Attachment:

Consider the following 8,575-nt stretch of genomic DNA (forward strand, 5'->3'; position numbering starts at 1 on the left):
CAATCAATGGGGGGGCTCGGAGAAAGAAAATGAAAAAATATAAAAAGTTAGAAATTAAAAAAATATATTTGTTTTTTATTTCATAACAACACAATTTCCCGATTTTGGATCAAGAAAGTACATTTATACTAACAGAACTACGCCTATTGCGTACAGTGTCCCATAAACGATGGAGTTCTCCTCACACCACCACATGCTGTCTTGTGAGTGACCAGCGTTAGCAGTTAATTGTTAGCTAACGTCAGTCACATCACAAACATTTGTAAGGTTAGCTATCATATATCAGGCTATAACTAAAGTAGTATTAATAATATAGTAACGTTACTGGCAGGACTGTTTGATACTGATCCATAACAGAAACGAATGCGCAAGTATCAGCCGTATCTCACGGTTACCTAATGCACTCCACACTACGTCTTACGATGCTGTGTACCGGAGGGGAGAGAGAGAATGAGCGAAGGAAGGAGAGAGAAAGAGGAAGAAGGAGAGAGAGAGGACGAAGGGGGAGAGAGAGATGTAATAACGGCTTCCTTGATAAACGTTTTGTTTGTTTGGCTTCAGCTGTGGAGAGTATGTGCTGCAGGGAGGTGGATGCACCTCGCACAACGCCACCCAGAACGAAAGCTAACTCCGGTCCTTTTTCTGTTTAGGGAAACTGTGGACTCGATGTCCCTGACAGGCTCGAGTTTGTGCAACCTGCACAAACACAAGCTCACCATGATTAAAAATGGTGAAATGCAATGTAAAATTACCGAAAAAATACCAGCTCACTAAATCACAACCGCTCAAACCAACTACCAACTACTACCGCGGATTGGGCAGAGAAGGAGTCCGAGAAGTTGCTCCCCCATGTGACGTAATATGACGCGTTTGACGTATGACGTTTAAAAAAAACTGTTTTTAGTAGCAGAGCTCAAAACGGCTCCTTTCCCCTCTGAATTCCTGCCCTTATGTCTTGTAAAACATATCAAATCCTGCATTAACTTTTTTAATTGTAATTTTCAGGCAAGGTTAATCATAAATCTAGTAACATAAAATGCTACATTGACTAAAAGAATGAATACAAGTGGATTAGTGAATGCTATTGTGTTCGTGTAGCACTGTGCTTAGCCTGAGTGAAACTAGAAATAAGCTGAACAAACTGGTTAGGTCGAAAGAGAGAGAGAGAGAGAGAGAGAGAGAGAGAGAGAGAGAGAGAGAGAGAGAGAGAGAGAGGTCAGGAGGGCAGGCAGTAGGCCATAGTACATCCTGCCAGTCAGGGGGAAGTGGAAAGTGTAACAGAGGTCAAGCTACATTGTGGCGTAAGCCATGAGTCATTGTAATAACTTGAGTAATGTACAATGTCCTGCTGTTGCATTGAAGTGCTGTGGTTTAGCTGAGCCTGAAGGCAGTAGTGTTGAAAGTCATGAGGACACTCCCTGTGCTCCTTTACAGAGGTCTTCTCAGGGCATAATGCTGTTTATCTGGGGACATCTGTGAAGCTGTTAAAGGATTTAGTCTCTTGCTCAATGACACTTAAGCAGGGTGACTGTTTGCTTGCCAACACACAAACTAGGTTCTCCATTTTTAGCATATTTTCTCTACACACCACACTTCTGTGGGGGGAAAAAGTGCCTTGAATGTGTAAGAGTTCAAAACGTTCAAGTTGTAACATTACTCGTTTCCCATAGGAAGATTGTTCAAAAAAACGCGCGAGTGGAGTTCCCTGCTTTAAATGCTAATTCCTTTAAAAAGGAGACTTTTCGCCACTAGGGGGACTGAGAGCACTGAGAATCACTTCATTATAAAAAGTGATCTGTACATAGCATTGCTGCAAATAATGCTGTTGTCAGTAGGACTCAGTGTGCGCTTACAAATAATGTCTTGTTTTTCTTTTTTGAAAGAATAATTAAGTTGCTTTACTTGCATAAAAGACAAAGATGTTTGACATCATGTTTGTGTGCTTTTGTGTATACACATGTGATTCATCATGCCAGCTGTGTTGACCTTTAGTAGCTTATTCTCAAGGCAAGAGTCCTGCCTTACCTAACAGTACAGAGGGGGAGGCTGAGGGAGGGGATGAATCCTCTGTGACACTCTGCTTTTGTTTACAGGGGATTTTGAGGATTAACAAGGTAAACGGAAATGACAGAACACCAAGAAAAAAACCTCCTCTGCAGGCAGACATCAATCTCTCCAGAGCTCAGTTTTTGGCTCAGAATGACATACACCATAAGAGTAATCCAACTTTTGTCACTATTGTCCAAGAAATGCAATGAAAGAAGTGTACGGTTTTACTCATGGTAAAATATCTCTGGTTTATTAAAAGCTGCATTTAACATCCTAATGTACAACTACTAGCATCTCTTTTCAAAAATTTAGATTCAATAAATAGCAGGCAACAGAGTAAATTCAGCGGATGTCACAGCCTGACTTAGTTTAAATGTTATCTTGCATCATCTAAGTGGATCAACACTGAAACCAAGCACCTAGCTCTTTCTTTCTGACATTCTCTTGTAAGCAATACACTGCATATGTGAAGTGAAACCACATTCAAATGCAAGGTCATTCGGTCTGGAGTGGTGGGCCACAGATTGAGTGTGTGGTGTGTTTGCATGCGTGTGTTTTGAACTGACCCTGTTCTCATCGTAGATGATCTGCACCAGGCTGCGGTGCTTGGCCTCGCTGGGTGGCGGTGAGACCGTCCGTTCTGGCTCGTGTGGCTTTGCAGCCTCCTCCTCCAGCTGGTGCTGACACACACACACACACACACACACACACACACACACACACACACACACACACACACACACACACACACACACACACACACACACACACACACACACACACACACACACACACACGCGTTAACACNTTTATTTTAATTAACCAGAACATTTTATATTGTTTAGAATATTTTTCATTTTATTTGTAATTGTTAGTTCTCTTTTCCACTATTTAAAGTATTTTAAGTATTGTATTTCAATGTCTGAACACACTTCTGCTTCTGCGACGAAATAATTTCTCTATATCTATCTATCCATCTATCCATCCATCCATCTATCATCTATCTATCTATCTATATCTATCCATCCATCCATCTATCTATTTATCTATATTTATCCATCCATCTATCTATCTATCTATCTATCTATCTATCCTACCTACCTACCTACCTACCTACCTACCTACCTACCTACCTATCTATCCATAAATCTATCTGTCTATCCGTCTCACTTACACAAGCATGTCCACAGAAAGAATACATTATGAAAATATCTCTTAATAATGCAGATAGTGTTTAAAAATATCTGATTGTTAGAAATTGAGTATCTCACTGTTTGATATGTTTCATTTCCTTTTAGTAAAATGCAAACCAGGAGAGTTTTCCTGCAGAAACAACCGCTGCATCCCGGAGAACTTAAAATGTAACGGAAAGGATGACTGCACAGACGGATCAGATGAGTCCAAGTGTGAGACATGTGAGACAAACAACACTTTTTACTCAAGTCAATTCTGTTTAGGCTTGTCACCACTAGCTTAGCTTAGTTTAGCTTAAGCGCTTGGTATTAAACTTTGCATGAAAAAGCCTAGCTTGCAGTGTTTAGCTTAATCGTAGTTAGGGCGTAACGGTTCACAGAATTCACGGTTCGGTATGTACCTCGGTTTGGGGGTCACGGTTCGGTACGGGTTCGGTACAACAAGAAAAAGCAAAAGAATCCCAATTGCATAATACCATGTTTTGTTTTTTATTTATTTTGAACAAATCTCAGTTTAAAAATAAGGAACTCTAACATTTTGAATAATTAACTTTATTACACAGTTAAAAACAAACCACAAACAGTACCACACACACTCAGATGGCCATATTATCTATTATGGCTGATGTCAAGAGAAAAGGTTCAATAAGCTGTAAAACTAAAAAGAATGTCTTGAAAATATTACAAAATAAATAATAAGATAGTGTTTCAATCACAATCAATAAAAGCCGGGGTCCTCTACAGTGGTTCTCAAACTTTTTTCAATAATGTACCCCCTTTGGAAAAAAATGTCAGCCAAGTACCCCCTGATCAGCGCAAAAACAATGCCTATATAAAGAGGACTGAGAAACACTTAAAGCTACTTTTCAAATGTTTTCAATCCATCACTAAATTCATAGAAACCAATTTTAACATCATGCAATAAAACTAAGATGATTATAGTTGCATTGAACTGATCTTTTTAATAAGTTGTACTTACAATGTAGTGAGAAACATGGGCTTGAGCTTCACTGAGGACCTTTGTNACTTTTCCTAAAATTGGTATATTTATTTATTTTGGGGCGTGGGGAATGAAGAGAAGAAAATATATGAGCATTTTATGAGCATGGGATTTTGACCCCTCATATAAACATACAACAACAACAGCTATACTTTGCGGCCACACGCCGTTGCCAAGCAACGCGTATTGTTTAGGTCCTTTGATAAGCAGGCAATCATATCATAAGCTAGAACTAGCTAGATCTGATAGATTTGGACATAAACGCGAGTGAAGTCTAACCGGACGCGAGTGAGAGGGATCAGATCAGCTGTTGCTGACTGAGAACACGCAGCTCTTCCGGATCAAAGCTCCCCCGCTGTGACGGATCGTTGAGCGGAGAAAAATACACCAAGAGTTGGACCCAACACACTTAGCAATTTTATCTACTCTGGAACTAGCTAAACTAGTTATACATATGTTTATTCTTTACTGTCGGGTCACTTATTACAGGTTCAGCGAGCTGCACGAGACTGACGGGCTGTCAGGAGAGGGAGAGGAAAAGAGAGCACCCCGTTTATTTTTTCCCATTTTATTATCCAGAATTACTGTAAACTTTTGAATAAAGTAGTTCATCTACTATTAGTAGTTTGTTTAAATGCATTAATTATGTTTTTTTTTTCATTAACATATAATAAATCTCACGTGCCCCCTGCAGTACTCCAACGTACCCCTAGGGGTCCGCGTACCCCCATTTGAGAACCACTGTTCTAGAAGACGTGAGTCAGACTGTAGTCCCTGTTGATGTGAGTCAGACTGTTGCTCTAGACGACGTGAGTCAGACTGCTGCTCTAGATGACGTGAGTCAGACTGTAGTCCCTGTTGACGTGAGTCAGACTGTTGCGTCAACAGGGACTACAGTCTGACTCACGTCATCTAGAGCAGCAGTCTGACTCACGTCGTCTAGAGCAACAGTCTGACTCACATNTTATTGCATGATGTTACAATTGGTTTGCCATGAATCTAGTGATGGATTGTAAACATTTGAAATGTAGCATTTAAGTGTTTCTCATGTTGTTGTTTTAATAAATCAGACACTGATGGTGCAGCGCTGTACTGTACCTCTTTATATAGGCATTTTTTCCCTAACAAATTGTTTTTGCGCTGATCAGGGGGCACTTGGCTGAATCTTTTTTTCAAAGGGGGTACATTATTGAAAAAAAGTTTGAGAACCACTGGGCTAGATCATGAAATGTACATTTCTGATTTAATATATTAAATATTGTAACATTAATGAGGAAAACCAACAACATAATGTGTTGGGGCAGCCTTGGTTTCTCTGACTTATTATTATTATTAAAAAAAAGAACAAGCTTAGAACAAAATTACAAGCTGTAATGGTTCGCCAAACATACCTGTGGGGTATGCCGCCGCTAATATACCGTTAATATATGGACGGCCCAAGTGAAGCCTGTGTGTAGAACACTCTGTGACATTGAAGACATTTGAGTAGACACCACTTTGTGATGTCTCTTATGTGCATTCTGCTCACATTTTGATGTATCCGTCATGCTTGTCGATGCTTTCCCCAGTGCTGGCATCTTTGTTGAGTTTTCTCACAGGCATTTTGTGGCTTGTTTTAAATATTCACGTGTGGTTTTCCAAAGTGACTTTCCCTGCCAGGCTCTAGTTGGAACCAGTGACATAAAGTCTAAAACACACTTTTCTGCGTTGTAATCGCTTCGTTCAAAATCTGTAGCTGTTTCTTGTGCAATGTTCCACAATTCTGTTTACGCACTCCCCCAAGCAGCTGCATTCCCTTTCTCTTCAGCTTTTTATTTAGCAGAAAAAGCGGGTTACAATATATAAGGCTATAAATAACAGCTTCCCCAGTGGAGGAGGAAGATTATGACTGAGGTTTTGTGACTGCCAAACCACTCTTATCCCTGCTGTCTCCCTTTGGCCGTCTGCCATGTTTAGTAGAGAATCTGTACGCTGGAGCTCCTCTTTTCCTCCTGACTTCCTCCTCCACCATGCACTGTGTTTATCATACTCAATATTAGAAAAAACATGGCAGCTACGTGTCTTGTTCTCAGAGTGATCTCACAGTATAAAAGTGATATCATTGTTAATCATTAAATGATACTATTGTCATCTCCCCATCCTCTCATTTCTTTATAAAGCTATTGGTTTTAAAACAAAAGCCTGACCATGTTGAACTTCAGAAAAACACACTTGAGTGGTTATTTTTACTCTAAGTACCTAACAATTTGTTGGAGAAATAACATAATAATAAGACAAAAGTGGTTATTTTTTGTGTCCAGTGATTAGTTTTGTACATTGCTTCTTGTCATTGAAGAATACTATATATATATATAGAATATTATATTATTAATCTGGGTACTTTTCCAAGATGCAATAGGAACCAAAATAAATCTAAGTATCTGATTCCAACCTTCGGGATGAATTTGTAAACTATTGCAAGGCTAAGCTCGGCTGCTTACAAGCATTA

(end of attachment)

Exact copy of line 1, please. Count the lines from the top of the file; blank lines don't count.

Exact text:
Consider the following 8,575-nt stretch of genomic DNA (forward strand, 5'->3'; position numbering starts at 1 on the left):